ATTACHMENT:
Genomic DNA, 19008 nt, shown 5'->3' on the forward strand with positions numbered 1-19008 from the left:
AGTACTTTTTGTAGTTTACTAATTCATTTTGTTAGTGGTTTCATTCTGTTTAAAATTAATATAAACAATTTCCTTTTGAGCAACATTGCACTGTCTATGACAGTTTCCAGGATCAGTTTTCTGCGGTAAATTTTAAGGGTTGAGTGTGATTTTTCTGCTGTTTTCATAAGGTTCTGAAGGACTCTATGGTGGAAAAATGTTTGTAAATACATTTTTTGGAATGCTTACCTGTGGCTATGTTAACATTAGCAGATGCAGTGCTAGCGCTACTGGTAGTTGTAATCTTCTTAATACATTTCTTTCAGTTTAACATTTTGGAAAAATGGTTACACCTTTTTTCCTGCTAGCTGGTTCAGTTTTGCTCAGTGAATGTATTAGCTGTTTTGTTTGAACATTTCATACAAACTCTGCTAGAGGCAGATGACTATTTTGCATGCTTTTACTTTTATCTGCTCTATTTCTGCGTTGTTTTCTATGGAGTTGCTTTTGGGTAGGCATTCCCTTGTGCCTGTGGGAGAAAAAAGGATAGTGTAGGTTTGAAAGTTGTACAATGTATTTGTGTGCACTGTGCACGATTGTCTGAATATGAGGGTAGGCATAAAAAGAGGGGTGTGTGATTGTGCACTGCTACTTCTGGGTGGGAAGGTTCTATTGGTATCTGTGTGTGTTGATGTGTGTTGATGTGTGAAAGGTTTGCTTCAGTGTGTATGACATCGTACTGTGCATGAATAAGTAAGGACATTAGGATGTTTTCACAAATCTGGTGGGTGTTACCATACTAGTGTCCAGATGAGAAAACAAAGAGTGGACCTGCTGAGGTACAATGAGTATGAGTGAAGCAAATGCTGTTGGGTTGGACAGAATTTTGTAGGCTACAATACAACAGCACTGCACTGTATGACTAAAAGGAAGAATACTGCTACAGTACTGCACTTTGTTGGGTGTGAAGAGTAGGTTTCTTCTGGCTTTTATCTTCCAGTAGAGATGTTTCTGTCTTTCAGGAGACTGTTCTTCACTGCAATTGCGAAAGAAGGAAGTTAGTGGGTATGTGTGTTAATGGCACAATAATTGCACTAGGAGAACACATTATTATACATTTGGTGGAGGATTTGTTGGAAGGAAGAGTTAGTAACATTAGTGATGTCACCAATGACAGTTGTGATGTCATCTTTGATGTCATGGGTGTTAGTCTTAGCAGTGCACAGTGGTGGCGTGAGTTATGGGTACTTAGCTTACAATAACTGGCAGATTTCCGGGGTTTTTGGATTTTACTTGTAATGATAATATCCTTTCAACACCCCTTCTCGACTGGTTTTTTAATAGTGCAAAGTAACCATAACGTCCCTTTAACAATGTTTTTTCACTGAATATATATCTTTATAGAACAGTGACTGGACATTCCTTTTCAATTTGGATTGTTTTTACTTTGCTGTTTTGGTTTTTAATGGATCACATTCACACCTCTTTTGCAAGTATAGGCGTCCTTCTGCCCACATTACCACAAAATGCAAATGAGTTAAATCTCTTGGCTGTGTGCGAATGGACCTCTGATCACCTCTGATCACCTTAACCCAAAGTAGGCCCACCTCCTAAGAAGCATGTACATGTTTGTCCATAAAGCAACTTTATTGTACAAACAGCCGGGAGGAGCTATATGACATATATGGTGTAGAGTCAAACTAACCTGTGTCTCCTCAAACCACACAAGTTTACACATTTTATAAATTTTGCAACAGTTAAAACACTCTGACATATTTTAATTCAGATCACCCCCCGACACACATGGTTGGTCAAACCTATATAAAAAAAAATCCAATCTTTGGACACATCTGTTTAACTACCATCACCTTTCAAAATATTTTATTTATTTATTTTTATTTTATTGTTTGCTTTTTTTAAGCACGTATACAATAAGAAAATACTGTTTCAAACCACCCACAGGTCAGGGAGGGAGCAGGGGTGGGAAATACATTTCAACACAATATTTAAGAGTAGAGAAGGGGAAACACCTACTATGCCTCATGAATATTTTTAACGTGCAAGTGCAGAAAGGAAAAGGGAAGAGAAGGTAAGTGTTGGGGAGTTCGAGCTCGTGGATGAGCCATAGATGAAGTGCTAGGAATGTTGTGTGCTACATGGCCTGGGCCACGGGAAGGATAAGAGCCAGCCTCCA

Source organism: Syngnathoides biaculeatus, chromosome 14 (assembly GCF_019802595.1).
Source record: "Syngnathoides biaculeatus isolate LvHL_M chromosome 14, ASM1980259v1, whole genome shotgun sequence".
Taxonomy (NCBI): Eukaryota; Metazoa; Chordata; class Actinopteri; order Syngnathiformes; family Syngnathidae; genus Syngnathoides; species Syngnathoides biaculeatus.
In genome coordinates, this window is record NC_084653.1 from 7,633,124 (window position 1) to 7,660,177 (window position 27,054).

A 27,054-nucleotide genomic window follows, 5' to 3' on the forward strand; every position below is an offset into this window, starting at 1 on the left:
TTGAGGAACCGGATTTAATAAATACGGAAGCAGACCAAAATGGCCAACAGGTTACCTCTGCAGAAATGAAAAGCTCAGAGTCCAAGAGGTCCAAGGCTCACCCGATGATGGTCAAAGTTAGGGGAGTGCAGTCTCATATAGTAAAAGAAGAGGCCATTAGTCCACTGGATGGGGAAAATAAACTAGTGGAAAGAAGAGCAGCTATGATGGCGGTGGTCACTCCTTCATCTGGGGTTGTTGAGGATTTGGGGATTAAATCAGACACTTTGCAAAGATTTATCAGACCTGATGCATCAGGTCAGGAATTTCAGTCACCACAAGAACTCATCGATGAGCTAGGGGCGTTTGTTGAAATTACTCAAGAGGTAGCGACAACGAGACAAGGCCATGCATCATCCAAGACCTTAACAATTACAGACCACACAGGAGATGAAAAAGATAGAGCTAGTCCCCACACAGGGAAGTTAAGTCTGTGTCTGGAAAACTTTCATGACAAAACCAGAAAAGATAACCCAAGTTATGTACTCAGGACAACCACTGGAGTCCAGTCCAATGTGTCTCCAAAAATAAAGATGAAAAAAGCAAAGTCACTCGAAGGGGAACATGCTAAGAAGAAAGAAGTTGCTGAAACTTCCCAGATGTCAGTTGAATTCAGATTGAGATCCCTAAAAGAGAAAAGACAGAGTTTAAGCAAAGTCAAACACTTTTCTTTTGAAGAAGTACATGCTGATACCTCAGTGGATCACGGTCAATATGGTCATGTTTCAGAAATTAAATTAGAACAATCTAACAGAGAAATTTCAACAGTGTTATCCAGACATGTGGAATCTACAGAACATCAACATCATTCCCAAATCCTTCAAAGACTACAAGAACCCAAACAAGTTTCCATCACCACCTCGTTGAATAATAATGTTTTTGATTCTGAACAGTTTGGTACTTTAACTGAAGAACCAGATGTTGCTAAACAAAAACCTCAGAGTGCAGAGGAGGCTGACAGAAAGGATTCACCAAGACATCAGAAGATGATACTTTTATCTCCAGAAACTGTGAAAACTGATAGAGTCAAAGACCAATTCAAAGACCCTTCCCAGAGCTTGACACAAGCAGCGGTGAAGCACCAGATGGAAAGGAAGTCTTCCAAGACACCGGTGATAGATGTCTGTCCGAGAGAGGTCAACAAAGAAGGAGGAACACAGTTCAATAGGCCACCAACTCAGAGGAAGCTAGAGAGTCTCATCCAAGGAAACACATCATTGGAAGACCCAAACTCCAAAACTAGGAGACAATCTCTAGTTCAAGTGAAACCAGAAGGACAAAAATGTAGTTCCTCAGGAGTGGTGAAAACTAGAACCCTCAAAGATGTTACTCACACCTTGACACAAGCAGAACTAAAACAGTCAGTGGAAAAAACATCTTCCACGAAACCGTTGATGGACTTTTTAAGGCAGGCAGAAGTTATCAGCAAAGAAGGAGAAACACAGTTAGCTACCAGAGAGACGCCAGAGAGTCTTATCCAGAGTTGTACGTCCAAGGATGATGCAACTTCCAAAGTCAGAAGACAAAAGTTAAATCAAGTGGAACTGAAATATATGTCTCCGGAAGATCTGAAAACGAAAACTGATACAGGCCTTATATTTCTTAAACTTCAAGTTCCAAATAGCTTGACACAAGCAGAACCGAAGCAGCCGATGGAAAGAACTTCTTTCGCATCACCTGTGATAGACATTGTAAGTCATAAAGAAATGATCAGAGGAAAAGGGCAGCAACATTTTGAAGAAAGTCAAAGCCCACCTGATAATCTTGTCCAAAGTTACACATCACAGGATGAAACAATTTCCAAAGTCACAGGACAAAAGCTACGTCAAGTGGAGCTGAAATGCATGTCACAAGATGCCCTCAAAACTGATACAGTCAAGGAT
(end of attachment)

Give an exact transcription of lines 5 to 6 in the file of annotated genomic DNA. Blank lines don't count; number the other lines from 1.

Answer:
Taxonomy (NCBI): Eukaryota; Metazoa; Chordata; class Actinopteri; order Syngnathiformes; family Syngnathidae; genus Syngnathoides; species Syngnathoides biaculeatus.
In genome coordinates, this window is record NC_084653.1 from 7,633,124 (window position 1) to 7,660,177 (window position 27,054).